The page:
Activists pour ‘oil’ and chain themselves to gates ahead of COP26

Protest action heats up across Glasgow with more than 120 world leaders set to arrive for UN climate change conference.

Protest action is ramping up across Glasgow as the city prepares to welcome more than 120 world leaders for the UN COP26 climate change summit.

Activists from Ocean Rebellion wearing oil canisters participated in a protest near the Hydro on Friday morning, pouring golden syrup onto the ground just across the river from where the summit is taking place.

It came just days after the group held a similar protest on the banks of the River Clyde featuring a protester dressed as Prime Minister Boris Johnson and a boat that was set on fire.

In a statement on social media, the group said: “Our oil head characters poured 75 litres of ‘oil’ on the ground outside the Glasgow venue of the COP26 climate change conference that kicks off on Sunday.

“The sticky oily mess was cleaned up by our dirty scrubbers, a band of ‘cleaners’ who’ll greenwash anyone’s dirty business.”

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Meanwhile, four activists from Extinction Rebellion have locked themselves to the memorial gate at the University of Glasgow.

The activists, all students, are calling on vice chancellor Anton Muscatelli to commit the university to implementing the University of Glasgow Green New Deal.

Protester Vidya Nanthakumar, 21, said: “We have locked ourselves to this gate because we are so frustrated that the university refuses to take the urgent action the climate crisis demands. In their meeting with the vice chancellor yesterday, the Green New Deal Coalition were only offered more talk, more dither, more delay.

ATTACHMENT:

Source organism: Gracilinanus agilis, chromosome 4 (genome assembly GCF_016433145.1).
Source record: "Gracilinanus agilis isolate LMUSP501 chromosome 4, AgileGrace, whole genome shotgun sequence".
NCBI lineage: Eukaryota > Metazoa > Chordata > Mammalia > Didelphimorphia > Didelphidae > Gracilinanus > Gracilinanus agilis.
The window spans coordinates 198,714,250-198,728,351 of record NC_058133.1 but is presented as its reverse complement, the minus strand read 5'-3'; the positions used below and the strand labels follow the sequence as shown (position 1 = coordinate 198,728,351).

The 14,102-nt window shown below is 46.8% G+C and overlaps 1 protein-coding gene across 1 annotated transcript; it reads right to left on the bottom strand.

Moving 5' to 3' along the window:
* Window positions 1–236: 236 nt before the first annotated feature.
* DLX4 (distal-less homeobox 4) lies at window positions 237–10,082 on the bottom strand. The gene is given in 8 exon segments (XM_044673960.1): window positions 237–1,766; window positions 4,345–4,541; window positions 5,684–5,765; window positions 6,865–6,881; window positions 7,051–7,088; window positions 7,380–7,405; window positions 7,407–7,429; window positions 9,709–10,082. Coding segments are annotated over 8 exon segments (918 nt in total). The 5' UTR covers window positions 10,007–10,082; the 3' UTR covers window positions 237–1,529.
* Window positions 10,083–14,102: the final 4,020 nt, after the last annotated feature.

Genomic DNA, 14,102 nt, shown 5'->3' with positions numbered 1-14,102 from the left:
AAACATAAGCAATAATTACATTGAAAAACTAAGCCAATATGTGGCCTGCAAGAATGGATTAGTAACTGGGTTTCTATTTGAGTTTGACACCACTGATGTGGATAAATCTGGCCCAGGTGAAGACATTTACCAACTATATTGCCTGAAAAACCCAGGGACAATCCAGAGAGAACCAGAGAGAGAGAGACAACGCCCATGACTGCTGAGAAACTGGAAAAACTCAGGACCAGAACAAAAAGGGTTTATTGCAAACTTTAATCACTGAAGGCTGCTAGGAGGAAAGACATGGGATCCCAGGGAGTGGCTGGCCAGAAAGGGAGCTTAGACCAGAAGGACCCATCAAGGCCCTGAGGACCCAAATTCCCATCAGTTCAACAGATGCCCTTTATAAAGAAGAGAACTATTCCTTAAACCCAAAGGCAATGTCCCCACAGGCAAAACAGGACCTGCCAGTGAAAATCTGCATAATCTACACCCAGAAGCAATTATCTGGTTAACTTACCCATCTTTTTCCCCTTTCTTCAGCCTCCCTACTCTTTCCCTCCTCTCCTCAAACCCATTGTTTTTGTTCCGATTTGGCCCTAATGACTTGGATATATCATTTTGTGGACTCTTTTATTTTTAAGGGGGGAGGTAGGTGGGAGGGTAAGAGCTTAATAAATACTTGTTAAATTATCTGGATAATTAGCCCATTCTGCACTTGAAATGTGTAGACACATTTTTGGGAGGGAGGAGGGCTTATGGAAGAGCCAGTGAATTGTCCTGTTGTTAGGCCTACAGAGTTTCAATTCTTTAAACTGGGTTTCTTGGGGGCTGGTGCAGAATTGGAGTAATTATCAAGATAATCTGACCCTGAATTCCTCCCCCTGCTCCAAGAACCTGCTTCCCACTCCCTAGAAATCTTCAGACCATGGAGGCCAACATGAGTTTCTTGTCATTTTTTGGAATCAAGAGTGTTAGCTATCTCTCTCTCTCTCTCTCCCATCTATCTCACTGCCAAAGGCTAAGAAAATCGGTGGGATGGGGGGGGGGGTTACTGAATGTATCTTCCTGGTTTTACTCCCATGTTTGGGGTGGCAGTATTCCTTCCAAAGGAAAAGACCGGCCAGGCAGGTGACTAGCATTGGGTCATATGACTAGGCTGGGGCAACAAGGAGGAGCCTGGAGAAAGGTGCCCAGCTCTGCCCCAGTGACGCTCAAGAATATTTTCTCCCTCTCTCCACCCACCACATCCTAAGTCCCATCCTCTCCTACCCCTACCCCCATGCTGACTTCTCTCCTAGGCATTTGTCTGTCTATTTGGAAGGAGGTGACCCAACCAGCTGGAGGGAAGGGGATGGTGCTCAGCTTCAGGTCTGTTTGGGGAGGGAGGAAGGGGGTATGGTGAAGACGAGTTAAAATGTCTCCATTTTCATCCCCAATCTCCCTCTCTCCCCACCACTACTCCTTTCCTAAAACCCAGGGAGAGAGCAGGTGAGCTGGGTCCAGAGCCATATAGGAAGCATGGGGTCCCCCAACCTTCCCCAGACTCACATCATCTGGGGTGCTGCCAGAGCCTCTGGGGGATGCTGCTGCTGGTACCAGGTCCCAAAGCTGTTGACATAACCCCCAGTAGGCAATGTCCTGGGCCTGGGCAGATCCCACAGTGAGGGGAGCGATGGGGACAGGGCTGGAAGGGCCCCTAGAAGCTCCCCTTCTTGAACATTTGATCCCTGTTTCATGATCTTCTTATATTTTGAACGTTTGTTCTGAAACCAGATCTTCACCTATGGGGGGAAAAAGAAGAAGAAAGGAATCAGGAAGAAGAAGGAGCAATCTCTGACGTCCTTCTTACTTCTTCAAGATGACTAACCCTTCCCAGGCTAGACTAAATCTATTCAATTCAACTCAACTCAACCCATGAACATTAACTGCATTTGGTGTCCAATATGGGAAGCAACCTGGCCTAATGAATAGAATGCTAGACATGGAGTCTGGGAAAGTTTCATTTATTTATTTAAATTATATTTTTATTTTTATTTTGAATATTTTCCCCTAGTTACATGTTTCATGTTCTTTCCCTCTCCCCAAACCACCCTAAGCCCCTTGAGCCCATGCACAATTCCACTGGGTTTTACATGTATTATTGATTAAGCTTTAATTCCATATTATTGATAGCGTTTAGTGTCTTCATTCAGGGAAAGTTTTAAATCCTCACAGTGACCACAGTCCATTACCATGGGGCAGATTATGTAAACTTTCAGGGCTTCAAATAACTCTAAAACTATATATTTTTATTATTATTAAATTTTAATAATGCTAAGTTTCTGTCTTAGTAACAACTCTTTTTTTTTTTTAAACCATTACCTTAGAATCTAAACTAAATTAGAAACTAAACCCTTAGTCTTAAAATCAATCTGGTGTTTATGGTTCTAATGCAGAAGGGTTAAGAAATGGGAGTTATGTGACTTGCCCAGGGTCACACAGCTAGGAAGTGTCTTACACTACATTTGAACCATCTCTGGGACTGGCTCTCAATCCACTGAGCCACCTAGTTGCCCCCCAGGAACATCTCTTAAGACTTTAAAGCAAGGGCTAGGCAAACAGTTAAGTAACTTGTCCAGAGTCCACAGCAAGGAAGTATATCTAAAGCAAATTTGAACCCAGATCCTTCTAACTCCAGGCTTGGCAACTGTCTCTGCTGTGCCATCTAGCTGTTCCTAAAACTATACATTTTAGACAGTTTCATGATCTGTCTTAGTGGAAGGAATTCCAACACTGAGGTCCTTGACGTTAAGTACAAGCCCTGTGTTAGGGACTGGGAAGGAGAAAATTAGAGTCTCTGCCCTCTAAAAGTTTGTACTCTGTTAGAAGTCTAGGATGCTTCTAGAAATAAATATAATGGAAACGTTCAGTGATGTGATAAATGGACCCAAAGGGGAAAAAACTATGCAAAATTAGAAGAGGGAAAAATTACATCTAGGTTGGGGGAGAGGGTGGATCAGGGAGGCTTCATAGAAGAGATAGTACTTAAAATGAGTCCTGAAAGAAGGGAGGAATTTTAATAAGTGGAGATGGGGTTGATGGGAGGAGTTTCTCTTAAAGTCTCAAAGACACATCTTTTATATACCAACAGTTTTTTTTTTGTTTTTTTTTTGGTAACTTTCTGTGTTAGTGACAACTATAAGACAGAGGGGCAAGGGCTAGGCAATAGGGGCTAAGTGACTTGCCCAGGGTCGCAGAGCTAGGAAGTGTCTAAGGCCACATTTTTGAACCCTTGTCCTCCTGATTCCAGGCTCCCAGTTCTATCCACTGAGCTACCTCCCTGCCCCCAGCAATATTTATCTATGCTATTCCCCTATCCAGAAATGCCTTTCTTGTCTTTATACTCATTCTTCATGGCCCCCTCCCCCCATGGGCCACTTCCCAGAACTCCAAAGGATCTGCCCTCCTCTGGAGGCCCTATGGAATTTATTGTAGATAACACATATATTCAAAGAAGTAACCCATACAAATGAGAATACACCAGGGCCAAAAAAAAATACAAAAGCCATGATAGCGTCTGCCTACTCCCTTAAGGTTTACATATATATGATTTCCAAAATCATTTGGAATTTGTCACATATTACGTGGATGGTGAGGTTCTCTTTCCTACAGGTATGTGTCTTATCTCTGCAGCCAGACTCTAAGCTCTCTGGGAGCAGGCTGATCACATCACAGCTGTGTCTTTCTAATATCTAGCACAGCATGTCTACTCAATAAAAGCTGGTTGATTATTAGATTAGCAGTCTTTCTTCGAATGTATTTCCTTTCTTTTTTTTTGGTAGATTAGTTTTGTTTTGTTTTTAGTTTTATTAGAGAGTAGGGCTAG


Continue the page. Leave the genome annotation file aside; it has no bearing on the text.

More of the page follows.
“We are already in a climate crisis, we cannot afford to wait.”

The deal includes 60 demands which would “end the university’s countless ecologically destructive practices”, according to protesters.

A University of Glasgow spokesperson said: “We were the first university in Scotland to declare a climate emergency and we have since published our response to that emergency, which commits us to the ambitious target of achieving net carbon neutrality by 2030.

“The principal met with students yesterday who are concerned about the climate crisis and are encouraging the university to move further and faster.

“We continue to welcome views from across our community and we will continue to work with our various student bodies to reach our ambitious carbon reduction targets.”

World leaders are preparing to head to Glasgow for the crucial COP26 climate summit, where countries are under pressure to increase their ambition to tackle the greenhouse gas emissions driving climate change.

The two-week conference is being seen as key to increasing action on cutting emissions to deliver on the pledges in the global Paris Agreement to limit temperature rises to “well below” 2C, and try for the safer 1.5C goal.

Up to 10,000 officers will be deployed every day during the gathering of global leaders, with Scotland’s forces being bolstered by police from other parts of the UK.

Firearms officers, dog handlers, mounted branch, search teams and the marine unit will all be used in what will be the largest police operation ever undertaken in Scotland.

Police Scotland have said they will deal “more quickly” with protesters who disrupt main traffic routes during the conference.

Senior officers have stressed the tone of policing will be “friendly” but said they will deal “swiftly and robustly” with protesters who cause violence or damage.

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